John Mooney, of the Sunday Times, and Mark Kelly, of the Irish Council for Civil Liberties, joined David McCullagh on RTÉ’s Prime Time last night to talk about Mr Mooney’s story concerning the bugging of the Garda Síochana Ombudsman Commission building.
Their appearance followed the release of a statement by GSOC which stated there was “no evidence of Garda misconduct” and which also confirmed the existence of “three technical and electronic anomalies”. It also followed the release of a statement by Garda Commissioner Martin Callinan in which he demanded to know why gardaí were “suspected of complicity” by GSOC.
Mr Mooney explained that, while the GSOC statement didn’t detail the ‘anomalies’, he claimed they were in fact: a phone in a conference room was being monitored, a Wi-Fi device was accessed but deleted all data accessed/potentially collected once it realised it was detected, and a shadow Wi-Fi was set up around the GSOC building which “piggybacked” on GSOC’s own Wi-Fi system which allowed for further monitoring.
Mr Mooney said some of the monitoring was traced back to a British IP address which, he said, was “clever” because it prohibited GSOC from pursuing an inquiry into the UK, as such a move would be beyond its remit.
Then Mark Kelly talked about a potential paper trail if the surveillance was legal before Mr Mooney said he knows certain events prompted the surveillance sweep.
Mark Kelly: “There has yet to be an unequivocal statement that there has been no surveillance of GSOC by An Garda because there is a legal power in the [Criminal Justice Surveillance] Act, from 2009 for Special Branch, a section of the Defence Forces, called G2, and also for Revenue Commissioners to lawfully engage in surveillance, but that leaves a paper trail. I think a starting point in answering the central question which is: who bugged GSOC? It’s not about who reported to the Minister [for Justice, Alan Shatter] and when. It’s not about what did GSOC know that they haven’t told us, it’s about who bugged GSOC? And a central part of getting to the truth about that, I think is what people want to hear is eliminating people who are innocent. So, if it is the case that the guards have had no involvement whatsoever, in terms of the existing legal framework, let that clearly be said.”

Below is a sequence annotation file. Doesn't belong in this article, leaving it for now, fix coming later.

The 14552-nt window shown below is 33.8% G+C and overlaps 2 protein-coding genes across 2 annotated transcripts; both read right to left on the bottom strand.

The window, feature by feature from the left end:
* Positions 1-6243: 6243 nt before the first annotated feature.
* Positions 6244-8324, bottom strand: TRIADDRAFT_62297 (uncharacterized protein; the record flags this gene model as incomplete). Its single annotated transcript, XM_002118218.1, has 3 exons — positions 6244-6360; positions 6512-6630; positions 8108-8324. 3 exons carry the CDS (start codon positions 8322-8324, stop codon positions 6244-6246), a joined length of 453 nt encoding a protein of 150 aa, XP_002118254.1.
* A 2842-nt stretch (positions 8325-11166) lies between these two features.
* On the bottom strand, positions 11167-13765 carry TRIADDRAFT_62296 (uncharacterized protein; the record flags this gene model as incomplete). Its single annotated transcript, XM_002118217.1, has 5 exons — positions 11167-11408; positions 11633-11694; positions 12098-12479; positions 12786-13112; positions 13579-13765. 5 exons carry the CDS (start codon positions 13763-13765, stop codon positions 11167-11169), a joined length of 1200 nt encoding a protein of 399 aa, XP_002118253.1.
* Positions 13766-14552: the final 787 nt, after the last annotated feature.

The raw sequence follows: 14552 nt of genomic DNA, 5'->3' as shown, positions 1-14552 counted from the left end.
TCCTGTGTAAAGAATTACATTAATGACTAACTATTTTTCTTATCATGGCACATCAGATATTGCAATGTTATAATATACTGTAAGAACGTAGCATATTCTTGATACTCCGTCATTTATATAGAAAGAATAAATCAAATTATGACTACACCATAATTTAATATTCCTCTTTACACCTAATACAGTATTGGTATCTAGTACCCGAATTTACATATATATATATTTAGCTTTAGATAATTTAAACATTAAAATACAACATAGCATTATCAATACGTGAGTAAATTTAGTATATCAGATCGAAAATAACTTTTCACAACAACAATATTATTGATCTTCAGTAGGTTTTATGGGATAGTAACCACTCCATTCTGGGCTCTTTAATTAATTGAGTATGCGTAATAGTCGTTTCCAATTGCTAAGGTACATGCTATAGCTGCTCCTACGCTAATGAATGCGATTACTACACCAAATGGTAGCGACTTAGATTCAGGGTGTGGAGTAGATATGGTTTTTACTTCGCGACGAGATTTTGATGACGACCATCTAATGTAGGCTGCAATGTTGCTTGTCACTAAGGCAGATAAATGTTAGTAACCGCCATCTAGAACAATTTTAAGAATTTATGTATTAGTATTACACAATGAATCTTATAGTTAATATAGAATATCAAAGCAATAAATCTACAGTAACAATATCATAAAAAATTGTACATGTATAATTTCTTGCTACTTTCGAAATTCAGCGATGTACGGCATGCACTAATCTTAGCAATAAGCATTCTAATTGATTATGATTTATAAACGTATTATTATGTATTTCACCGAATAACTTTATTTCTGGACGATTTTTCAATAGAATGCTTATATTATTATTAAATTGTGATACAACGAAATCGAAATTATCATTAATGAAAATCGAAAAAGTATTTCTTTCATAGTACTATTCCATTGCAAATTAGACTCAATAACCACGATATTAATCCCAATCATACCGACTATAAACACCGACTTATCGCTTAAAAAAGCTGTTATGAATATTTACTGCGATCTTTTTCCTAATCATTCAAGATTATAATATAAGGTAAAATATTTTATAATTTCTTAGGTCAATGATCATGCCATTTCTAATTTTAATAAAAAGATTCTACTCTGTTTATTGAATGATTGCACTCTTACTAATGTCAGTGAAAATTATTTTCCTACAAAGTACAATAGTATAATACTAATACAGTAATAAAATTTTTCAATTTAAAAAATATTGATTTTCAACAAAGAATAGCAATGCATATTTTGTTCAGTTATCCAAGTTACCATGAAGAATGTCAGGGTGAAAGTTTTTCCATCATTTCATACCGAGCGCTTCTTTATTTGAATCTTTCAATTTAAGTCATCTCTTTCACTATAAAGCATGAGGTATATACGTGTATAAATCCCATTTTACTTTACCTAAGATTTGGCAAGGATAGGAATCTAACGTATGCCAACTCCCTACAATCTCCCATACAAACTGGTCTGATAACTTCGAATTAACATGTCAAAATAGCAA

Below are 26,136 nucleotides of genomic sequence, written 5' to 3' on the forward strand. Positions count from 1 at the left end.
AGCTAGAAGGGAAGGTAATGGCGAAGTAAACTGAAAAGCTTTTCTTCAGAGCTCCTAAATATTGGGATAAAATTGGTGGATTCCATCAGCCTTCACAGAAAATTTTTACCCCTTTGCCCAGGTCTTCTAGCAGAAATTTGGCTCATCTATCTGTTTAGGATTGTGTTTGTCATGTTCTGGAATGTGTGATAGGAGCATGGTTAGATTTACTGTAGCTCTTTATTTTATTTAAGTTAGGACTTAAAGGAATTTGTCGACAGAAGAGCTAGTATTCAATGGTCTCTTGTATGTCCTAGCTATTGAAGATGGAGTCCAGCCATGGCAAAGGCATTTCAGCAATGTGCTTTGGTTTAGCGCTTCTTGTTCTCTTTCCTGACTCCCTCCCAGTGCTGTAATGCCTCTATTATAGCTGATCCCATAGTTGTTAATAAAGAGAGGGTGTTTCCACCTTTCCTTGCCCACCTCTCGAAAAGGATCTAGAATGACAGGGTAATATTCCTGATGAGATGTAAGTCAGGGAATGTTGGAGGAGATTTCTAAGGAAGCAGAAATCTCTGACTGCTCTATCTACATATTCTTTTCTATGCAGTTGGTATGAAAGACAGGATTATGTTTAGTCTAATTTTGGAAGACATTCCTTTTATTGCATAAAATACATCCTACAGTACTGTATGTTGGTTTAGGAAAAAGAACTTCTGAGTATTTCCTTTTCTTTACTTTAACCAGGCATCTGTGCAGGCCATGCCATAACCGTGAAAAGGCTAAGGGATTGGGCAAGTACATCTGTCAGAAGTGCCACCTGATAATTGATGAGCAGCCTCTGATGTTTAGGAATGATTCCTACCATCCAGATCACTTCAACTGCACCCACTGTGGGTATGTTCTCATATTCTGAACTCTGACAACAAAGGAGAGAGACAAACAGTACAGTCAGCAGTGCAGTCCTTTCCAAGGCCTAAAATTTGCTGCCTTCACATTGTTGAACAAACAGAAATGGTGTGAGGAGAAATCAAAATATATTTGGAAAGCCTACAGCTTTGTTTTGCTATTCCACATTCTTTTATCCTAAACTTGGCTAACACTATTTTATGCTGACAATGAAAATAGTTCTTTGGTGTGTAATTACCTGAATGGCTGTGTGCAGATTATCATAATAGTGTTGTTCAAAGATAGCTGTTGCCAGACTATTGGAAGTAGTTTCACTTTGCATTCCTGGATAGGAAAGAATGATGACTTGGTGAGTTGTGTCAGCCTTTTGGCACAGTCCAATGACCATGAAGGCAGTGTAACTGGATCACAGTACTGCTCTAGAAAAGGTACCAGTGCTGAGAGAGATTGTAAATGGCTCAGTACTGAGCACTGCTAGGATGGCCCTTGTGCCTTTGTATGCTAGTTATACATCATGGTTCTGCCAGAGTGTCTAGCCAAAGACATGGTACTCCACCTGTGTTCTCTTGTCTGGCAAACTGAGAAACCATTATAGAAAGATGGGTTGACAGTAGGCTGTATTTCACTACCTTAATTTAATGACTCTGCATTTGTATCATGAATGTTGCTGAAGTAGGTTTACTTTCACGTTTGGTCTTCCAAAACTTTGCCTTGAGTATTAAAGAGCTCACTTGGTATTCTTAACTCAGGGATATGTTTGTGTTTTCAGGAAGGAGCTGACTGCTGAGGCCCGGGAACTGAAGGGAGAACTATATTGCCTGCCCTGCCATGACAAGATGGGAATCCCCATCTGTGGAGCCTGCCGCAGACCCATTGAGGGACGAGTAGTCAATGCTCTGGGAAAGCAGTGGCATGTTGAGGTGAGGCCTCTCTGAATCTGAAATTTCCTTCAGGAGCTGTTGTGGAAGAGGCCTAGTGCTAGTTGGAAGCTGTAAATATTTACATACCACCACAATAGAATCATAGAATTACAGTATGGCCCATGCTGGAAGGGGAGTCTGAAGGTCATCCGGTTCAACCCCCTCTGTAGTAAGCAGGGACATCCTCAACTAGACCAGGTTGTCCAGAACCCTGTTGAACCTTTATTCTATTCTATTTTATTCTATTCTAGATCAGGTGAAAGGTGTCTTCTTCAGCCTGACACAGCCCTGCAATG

David McCullagh: “Ok, and for a legal surveillance operation, you need to go to a judge and you need to get approval and all that sort of thing so, as you say, there would be a paper trail, there would be records of all of that and it should be roughly straightforward then to issue a statement?”
Kelly: “It should and I’m quite surprised that hasn’t happened yet been done. Perhaps the minister will do it tomorrow. But then, there’s a second element to a possible investigation. If this surveillance is not being carried out lawfully, and we’ve no reason to think it has been carried out lawfully, or a reason is there for it to be carried out lawfully, has it been carried out unlawfully? But by agents of the state who have access to the appropriate technology…”
McCullagh: “So we’re talking about rogue elements, the possibility of rogue elements?”
Kelly: “The possibility of rogue elements.”
Mooney: “I think it’s just very important as well to ask why did they [GSOC] do this? What made them feel that they were under surveillance and someone was monitoring them? Simon O’Brien, the GSOC chairman, made a reference to RTÉ tonight that this was a general search: I don’t believe that. In fact, I know that there was certain events [that] prompted this particular security sweep. And that is the omission in this [the GSOC] statement that really, urgently needs to be clarified.”
Watch in full here